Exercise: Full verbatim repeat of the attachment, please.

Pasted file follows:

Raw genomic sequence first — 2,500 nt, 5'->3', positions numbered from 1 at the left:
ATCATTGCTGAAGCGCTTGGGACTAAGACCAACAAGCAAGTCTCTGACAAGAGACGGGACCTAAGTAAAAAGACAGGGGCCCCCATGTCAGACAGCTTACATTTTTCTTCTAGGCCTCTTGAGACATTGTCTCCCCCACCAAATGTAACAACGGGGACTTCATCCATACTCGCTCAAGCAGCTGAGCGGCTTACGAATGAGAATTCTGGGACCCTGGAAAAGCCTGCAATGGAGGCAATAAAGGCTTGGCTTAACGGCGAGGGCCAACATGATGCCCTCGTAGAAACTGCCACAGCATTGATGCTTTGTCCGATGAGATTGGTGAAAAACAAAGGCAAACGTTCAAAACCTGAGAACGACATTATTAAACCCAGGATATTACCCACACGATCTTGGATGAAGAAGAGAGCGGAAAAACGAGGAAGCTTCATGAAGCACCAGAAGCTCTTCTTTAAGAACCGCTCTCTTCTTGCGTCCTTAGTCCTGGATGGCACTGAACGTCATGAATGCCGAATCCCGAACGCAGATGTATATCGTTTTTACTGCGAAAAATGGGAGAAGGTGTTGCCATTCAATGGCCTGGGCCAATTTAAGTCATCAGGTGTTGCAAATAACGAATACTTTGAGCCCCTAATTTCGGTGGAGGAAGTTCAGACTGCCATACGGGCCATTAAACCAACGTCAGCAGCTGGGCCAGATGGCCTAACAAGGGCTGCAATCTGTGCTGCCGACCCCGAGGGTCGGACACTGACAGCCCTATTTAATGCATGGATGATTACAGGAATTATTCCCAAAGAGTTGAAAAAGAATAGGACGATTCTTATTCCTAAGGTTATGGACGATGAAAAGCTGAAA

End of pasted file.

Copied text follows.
Raw genomic sequence first — 2,500 nt, 5'->3', positions numbered from 1 at the left:
ATCATTGCTGAAGCGCTTGGGACTAAGACCAACAAGCAAGTCTCTGACAAGAGACGGGACCTAAGTAAAAAGACAGGGGCCCCCATGTCAGACAGCTTACATTTTTCTTCTAGGCCTCTTGAGACATTGTCTCCCCCACCAAATGTAACAACGGGGACTTCATCCATACTCGCTCAAGCAGCTGAGCGGCTTACGAATGAGAATTCTGGGACCCTGGAAAAGCCTGCAATGGAGGCAATAAAGGCTTGGCTTAACGGCGAGGGCCAACATGATGCCCTCGTAGAAACTGCCACAGCATTGATGCTTTGTCCGATGAGATTGGTGAAAAACAAAGGCAAACGTTCAAAACCTGAGAACGACATTATTAAACCCAGGATATTACCCACACGATCTTGGATGAAGAAGAGAGCGGAAAAACGAGGAAGCTTCATGAAGCACCAGAAGCTCTTCTTTAAGAACCGCTCTCTTCTTGCGTCCTTAGTCCTGGATGGCACTGAACGTCATGAATGCCGAATCCCGAACGCAGATGTATATCGTTTTTACTGCGAAAAATGGGAGAAGGTGTTGCCATTCAATGGCCTGGGCCAATTTAAGTCATCAGGTGTTGCAAATAACGAATACTTTGAGCCCCTAATTTCGGTGGAGGAAGTTCAGACTGCCATACGGGCCATTAAACCAACGTCAGCAGCTGGGCCAGATGGCCTAACAAGGGCTGCAATCTGTGCTGCCGACCCCGAGGGTCGGACACTGACAGCCCTATTTAATGCATGGATGATTACAGGAATTATTCCCAAAGAGTTGAAAAAGAATAGGACGATTCTTATTCCTAAGGTTATGGACGATGAAAAGCTGAAA